For 22 years Jack Ball held class at Martin Luther King Middle School in Berkeley from a bicycle seat. His students rave about how the physical education teacher would take them on bicycle rides to such exciting destinations as Tilden Park, the Berkeley Marina, Point Isabella or Emeryville Market.
He will be retiring from King this June after more than 36 years teaching middle school students. Former students, friends, faculty and parents are invited to a retirement dinner for Ball scheduled for June 13 at Tilden Park's Brazil Room at 5 p.m. Advanced reservations are required.
“He will be deeply missed,” says former King P.E. instructor Ron Nielson.
“You can't teach somewhere for over 30 years and not become part of that place. They will hire someone else, but they won't get anyone like Jack. He was the kind of guy who helped others. There's a fellow he used to run with who developed terminal brain cancer. He would pick him up, bring him swimming and help him get dressed. Recently he's been taking a man in a wheelchair to swim in the pool for disabled at Berkeley High School.”
“He's a sort of institution,” says Terri Gerritz, a colleague at King. “He inspired a lot of kids to triathlons and he inspired safe bike riding.”
Why did he take about 30 thirteen-year-olds on six mile bicycle trips?”I did it because it's something I love to do,” says the veteran teacher. “I just enjoy riding a bike. I enjoy going at a speed where you can still see things, smell things and enjoy your surroundings.”
His goal was to develop his students’ love for cycling “so they would carry it on for many years” and to teach his 1,300 students safe cycling.
“I had them wear helmets before it was the law. I taught them how to ride in a group, how to communicate signals to one another.”
“It was my favorite class at King,” says Berkeley High sophomore Brett Wagner. “I thought it was a lot more fun than other P.E. classes. He is a good person. Mr. Ball gets along well with all the kids, which led to me like his class even more.”
“The stuff we did was unbelievable,” says Berkeley High sophomore Carly Boland. “He took us all over the place. It was an amazing experience to get ourselves everywhere on a bicycle. He was wonderful. He made you want to be able to ride faster and go further.”
“When I saw him on his bike with his students he was really happy. He always had fun with them. He was always an advocate for the students,” says former King Science Teacher Warner Freeman.
“ I found my niche,” says Ball of teaching P.E. “It's something I love to do.”
Ball, who earned a black belt in Karate, also taught self defense classes as well as swimming and gymnastics. He worked summers at King pool.
“Teachers don't get paid much, but when I teach a kid to float and I tell him to use his arms and he realizes he is swimming, he gets such a look on his face. The look on his face is payment enough.”
Ball is equally comfortable in the in the water and running on a trail. As UC Berkeley's Triathlon Coach his students won third place in the national collegiate division triathlon championship in 2001. This year he sent eight UCB students back to the national championships. He still does Olympic distance triathlons himself, which include a 40 kilometer bike ride, a ten kilometer run and a 1.5 kilometer swim. He swam the Escape from Alcatraz Triathlon through the bay's rough water.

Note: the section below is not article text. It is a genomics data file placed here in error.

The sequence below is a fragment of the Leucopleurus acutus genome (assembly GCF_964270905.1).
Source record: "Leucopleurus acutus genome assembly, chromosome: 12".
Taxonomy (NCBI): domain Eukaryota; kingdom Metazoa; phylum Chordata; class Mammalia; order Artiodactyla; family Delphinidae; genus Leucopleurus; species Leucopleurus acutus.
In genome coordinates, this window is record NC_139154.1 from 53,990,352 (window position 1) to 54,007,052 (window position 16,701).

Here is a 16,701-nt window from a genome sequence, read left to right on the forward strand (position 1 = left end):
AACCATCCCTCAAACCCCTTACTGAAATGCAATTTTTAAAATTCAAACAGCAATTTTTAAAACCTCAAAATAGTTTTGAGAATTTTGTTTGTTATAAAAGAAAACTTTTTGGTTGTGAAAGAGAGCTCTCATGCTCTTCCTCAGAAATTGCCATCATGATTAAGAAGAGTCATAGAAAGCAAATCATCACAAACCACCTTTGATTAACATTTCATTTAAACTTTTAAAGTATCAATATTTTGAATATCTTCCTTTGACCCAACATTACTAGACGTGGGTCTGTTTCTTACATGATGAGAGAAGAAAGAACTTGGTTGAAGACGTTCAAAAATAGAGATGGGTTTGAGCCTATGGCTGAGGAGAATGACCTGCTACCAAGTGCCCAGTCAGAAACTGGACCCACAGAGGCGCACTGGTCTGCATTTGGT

He was a participant in the first triathlon in San Francisco. “That was back before wet suits. It was at Aquatic Park. We had to swim in the bay, and bicycle and run.” Last year the marathon runner coached a group of Berkeley High seniors to run the 22 mile marathon in Rome, Italy. The students and Ball recruited sponsors and raised almost $30,000 for a recreation room at Children's Hospital.
They chose Children's Hospital because when they visited Gabe Califano, a Berkeley High School student who died of leukemia there was no recreation room for youth. They decided as a group to raise money to build one.
Ball is retiring in June after 37 years of teaching. He taught at King Middle School for more than 33 years and at Portola Middle School in El Cerrito for 4 1/2 years.
Reservations for his June 13 retirement dinner are required. Tickets for the meal cost $48 and can be bought from Teri Gerritz at (510) 644-6377 at King or at 526-4778 at home. Or send Gerritz an email at email@example.com. Dessert tickets cost $20.
Former students can join Mr. Ball for a bike ride. Call Teri Gerritz at for more information.
Ball was only 12 when he started teaching swimming, gymnastics and basketball at the Richmond YMCA where his recreation director encouraged Ball to go to school to become a P .E. coach.
The athlete won diving awards at Richmond High School and later at San Francisco State. He graduated from Contra Costa College then went to San Francisco State College where he majored in physical education.
“When I went to San Francisco State they said you have to have a major. I said, ‘What's the easiest major?’ They said ‘P.E.’”
“I was trying to dodge the draft so I stayed in school and got a degree. I graduated and was still trying to dodge the draft so I got a secondary administration credential. Ball lived in the San Francisco during his college days and took part in the peace movent.